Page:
APPENDIX I Mathematical Derivations
(A) Conditions for the existence of a solution to (9): The necessary first-order condition for a maximum is
The sufficient second-order condition is
(B) Proof that the objective function in (18) is strictly concave in x2: Differentiating the LHS of (19),
Since the utility function and the output functions are increasing and strictly concave and the default state z* is decreasing in the policy effort x2, the expression above is unambiguously negative.
(C) Proof that dX/dℓ1 > 0: Because of (B), it is sufficient to show that the derivative of the LHS of (19) with respect to ℓ1 is positive. This derivative is
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I wish to thank Peter Wickham and Stijn Claessens for helpful comments and suggestions.
Providing new money may be optimal for creditors who are already exposed even if the country has lost its creditworthiness, because such a strategy (sometimes referred to as “defensive lending”) may increase the value of loans already outstanding. The analysis in the paper focusses on situations in which the borrower is creditworthy, meaning that new lending is profitable also for creditors who are not exposed yet. The potential coordination failures in the provision of defensive loans are the same as in the provision of debt forgiveness, and are well known.
For a recent, comprehensive account of the LDC debt crisis of the 1980s see Cline (1995).
On new mechanisms to deal with sovereign illiquidity and insolvency, see Eichengreen and Portes (1995).
Sachs (1995) argues that the Mexican crisis prompted by the peso devaluation in December 1994 was a liquidity crisis of this sort, and suggests that the international community should create a new institution along the lines of an international bankruptcy court for sovereign debtors.
In his paper, Calvo suggests that the literature on sovereign debt has ignored multiple equilibria because the usual assumption that the cost of a default is not increasing in the degree of default yields a unique equilibrium. The analysis in the paper shows that multiple equilibria are possible also with a fixed cost of default.
If debt could be renegotiated at no cost, then the locus would have a vertical asymptote and no backward-bending portion. However, if debt renegotiation involves some deadweight costs the locus always has a backward-bending portion.
The outcome is not first best for two reasons: first, by assumption the only financial asset is debt, so state contingent contracts are ruled out; second, potential default limits the possible debt contracts that can be written. Since the option to default makes debt repayment de facto state-contingent, the two distortions may partially offset each other.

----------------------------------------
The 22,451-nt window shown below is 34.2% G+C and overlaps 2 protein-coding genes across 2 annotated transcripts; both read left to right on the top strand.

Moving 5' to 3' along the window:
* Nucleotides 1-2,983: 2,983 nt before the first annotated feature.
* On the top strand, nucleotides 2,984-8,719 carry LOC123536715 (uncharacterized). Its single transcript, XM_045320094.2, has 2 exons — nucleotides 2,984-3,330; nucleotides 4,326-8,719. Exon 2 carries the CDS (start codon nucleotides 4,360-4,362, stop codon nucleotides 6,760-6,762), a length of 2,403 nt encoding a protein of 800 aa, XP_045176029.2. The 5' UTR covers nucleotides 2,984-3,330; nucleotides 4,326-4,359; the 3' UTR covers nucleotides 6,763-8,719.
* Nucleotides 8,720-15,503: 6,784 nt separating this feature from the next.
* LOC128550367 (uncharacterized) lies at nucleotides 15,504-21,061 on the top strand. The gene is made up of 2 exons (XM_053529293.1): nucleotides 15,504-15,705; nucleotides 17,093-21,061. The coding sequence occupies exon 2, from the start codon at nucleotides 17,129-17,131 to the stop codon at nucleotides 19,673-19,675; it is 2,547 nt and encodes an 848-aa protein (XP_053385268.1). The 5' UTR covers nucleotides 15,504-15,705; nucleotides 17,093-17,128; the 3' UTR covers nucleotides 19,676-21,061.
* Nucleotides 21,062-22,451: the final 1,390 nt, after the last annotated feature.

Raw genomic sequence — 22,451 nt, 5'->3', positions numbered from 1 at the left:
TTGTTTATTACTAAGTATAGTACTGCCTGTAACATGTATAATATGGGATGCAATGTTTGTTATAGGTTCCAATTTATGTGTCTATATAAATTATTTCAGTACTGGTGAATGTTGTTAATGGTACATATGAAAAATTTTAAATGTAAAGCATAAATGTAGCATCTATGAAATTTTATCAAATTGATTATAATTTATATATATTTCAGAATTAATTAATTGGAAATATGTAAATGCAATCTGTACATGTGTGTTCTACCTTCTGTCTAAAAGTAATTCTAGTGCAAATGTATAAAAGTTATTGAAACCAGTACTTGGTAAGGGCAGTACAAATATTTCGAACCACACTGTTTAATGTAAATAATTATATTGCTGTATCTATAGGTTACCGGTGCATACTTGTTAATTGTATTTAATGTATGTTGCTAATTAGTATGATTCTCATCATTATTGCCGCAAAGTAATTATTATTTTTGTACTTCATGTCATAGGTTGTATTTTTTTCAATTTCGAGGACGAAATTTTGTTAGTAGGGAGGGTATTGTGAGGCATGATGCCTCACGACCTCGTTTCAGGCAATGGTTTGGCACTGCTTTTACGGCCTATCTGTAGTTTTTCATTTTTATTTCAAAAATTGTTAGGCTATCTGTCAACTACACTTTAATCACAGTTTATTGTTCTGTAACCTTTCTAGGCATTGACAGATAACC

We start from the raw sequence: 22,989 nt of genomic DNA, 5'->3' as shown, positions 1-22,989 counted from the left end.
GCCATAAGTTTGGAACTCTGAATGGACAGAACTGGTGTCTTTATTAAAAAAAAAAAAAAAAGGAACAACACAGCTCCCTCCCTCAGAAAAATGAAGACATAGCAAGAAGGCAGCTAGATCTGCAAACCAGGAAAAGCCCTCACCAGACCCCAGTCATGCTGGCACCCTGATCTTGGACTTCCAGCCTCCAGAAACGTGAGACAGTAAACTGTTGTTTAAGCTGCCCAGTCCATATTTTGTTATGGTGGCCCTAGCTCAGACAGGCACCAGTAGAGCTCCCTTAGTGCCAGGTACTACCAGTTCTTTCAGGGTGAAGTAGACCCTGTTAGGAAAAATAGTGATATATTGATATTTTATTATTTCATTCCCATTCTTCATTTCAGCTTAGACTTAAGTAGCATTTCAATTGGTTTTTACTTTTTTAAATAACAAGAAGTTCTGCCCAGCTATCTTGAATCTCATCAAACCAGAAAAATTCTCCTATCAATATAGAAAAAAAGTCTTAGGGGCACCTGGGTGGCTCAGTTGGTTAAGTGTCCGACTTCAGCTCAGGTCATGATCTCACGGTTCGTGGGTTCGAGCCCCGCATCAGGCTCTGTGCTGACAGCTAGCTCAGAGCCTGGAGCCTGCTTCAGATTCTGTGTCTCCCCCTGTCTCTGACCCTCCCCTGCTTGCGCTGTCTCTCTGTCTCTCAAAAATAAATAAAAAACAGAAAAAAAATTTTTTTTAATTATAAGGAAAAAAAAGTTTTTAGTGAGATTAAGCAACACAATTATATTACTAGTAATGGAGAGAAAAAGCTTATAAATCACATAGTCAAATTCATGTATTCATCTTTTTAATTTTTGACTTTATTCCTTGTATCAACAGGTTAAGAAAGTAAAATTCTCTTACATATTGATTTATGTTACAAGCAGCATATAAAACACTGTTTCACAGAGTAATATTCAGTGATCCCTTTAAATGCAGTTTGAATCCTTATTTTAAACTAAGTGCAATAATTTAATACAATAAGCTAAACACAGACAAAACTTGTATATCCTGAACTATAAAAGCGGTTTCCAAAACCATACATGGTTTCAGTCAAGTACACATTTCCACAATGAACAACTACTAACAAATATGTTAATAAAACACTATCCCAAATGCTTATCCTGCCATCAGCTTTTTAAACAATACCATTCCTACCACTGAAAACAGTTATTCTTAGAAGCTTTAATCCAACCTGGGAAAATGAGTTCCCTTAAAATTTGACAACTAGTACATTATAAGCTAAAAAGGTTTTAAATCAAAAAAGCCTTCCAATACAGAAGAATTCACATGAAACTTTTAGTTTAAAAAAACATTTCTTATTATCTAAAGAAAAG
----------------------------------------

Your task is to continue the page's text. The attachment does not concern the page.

Because the indifference curves need not be concave everywhere, the same indifference curve may have more than one tangency point with the zero-profit locus. In this case, there would be more than one Pareto-efficient contract. Obviously, this type of multiplicity is not very interesting because both the creditor and the debtor get the same utility in all equilibria. To avoid confusion, I will neglect the possibility of multiple Pareto-efficient contracts in the rest of the analysis.
To be precise, to control the probability that her loan will be repaid the creditor needs to impose a strict seniority covenant. This issue is discussed in detail in Detragiache (1992).
In Calvo’s model all debt is internal and it is denominated in domestic currency. The government can “default” by following a monetary policy that leads to high inflation, thereby reducing the real value of its liabilities. There is no randomness in the economy, but the interest rate includes a premium to compensate creditors for a future partial default. Partial default is optimal in equilibrium because the cost of default is increasing in the rate of inflation.
This may not be true if bonds are sold through an underwriter who takes on all of the placement risk. This will be discussed further below.
Another way to eliminate the bad equilibrium is for the borrower to set a ceiling on the interest rate that he is willing to accept (see Calvo (1988)).
In contrast with the exogenous output case, here the zero-profit locus would have a backward-bending portion even if debt could be renegotiated at no cost.
Recent work in corporate finance indicates that the inability to commit to invest in sound project may also force borrowers to finance long-term projects with short-term instruments (Flannery (1994)).
This does not mean that conditionality is not useful, of course. Agreeing on a borrowing program accompanied by conditionality may help a government overcome domestic opposition to its desired policy course, for instance.
For a recent attempt to classify financial crises and to connect theories with case studies, see Davis (1992).
Spreads on junk bonds widened considerably starting in March 1989, when Drexel’s junk-bond king Michael Milken was indicted. Drexel filed for bankruptcy in February 1990. For an account of Milken’s activities, see for instance Akerlof and Romer (1993). On the collapse of the junk bond market, see also Davis (1992). Davis contends that the collapse of the floating rate notes (FRN) Euro-market in December 1986 shared the same basic features of the junk-bond market crisis.
A similar episode is the bankruptcy of LTV in July 1986, which led to an overall price decline in the junk bond market (Hirtle (1989)).